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The Big-Hearted Work of a Death Doula

National Heart Failure Awareness Week is celebrated by the Canadian Heart Failure Society (CHFS) during the first week of May each year. This post is in honour of this event because my heart is what has led me along the path of becoming a death doula, both figurately and literally.

I am a young mother of two beautiful boys, a doting wife, and a daughter who lives in rural Mount Hope, Ontario. I am also someone who has worked in funeral service for 12 years helping individuals in their grieving process after their loved one has died. I have worked in spiritual care for the past four years, helping patients who are in their final moments connect with spiritual or religious figures of their choice. I enjoy having deep conversations with individuals about life while also leaving space to listen to their views and their stories. I am a devout Christian, but I respect everyone's decisions and personal choices on how they would like to leave this beautiful world we are blessed to be in.

I have always had a passion for helping others go through some of the worst times in their lives. As a death doula candidate with Home Hospice Association, my goal is to help make the transition for individuals and aftercare for families as smooth and pleasant as I possibly can at the end of life. Part of my passion for end-of-life care and support has come from my first-hand experience. I know what it is like to receive life and death care and to face my own mortality directly. I was born with a rare heart disease called Truncus Arteriosus type 3, which means that my pulmonary artery is missing. Because of this condition, I have had four open-heart surgeries. I have also had two back surgeries to correct scoliosis and many other more minor surgeries as well.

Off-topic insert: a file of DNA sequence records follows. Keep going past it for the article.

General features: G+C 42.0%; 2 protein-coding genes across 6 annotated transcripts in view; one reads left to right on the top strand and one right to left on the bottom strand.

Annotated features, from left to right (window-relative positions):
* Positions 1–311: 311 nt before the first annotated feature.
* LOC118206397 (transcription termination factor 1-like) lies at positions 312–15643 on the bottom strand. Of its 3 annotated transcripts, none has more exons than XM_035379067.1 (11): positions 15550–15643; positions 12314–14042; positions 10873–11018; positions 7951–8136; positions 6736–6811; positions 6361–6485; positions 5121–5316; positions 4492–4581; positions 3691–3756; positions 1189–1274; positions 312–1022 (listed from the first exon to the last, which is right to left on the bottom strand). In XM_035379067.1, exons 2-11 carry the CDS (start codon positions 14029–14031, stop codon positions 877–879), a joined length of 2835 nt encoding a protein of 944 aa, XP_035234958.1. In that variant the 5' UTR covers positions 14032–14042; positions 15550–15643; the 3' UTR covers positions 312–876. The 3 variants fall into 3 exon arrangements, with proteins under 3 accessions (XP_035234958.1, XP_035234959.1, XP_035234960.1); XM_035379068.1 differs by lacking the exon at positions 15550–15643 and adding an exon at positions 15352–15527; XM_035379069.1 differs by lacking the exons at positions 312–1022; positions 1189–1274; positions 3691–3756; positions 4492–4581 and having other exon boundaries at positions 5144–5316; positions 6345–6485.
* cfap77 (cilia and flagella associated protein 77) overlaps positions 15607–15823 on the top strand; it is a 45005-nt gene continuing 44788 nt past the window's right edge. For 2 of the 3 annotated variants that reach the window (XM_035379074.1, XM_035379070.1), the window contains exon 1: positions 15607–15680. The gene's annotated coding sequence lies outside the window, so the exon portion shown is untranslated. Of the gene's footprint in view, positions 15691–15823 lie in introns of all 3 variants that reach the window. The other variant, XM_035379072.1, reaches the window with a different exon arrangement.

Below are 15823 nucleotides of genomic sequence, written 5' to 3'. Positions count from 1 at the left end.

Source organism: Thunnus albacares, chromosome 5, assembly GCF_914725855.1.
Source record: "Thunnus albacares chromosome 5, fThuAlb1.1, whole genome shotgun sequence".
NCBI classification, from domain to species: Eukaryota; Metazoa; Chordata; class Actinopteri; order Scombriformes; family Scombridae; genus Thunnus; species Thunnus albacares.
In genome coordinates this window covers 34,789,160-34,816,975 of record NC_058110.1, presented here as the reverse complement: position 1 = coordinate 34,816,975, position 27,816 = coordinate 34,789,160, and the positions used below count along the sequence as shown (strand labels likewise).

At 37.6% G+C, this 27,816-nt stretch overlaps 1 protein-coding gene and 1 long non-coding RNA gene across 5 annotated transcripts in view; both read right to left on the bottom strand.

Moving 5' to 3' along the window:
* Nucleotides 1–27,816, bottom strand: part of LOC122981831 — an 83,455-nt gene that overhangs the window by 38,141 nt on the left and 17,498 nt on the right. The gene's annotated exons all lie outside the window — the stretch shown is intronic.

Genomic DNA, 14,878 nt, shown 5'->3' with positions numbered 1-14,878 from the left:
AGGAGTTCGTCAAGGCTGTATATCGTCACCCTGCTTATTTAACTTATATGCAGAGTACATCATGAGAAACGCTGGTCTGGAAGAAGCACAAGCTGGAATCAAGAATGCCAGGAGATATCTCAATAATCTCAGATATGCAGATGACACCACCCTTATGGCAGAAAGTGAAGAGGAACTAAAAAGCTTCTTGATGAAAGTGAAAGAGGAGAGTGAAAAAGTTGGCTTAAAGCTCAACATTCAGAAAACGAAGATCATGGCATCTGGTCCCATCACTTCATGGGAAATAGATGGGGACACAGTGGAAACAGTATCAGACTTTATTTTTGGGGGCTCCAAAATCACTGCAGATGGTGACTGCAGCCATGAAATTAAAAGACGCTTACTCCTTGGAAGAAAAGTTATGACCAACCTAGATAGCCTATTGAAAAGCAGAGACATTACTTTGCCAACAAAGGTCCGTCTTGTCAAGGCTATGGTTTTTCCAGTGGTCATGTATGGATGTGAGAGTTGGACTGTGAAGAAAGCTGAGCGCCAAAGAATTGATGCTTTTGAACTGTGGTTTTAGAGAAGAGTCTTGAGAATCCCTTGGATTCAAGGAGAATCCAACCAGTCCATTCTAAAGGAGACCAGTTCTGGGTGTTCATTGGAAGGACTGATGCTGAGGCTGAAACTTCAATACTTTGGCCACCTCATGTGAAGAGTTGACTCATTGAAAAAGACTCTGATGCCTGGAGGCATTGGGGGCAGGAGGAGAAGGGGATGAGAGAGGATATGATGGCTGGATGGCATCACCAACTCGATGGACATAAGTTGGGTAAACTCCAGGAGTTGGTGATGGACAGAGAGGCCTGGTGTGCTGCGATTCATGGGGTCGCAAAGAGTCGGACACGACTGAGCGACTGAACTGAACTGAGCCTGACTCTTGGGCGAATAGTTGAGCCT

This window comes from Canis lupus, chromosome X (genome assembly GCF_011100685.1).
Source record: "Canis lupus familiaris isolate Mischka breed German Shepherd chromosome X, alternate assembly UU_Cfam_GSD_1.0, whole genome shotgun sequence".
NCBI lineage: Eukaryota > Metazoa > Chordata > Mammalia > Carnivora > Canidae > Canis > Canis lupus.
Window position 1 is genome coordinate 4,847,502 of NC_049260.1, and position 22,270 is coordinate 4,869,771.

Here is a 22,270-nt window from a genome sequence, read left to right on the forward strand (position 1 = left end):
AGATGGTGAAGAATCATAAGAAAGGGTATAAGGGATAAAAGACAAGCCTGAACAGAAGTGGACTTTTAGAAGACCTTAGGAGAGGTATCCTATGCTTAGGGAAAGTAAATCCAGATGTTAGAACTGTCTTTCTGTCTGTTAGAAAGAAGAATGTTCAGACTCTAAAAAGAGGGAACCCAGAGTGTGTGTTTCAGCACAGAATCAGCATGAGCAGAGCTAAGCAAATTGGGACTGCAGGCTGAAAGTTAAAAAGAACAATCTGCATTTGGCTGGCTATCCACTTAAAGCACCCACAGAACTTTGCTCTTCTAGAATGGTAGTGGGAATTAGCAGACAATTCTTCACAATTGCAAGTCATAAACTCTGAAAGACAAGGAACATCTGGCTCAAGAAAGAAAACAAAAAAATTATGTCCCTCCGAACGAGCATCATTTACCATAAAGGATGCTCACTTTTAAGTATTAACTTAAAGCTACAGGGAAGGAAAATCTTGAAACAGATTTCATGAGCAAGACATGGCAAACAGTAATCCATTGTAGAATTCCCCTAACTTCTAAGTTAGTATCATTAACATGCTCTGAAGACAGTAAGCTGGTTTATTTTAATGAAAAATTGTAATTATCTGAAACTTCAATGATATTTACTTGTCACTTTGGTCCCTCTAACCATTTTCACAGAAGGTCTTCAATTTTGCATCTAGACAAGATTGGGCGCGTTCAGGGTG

While I have never had the best luck when it comes to health, I am very thankful to be alive. I want to live everyday like it could be my last day because I am aware of how fragile life can be. I am also grateful to have a lot of love and support around me. Because I spent a great amount of my childhood in the hospital, I experienced the help and compassion of nurses and doctors, and I appreciate all of the care that they have showed me. I am dedicated to doing whatever I can to give back to others and enrich someone else’s life, which may involve providing some of the care that medical professionals cannot.

I am someone who has been on the “other side,” as my heart was stopped to perform my surgeries. This was the most amazing experience of my life. I remember feeling a strong sense of love and light and comfort. This is what has inspired me to become a death doula. I want to help others understand their values and fulfill their wishes before they reach that point of transition.

As a death doula, I intend to give my talents to my community and use my personal experience to influence my end-of-life work, which will hopefully make a positive impact on those who are in need.

Anyone interested in becoming a death doula can register for HHA's Death Doula certificate program here. The next training available weekend is June 2-4, 2023.


Kate Jensen is an HHA Death Doula Candidate.

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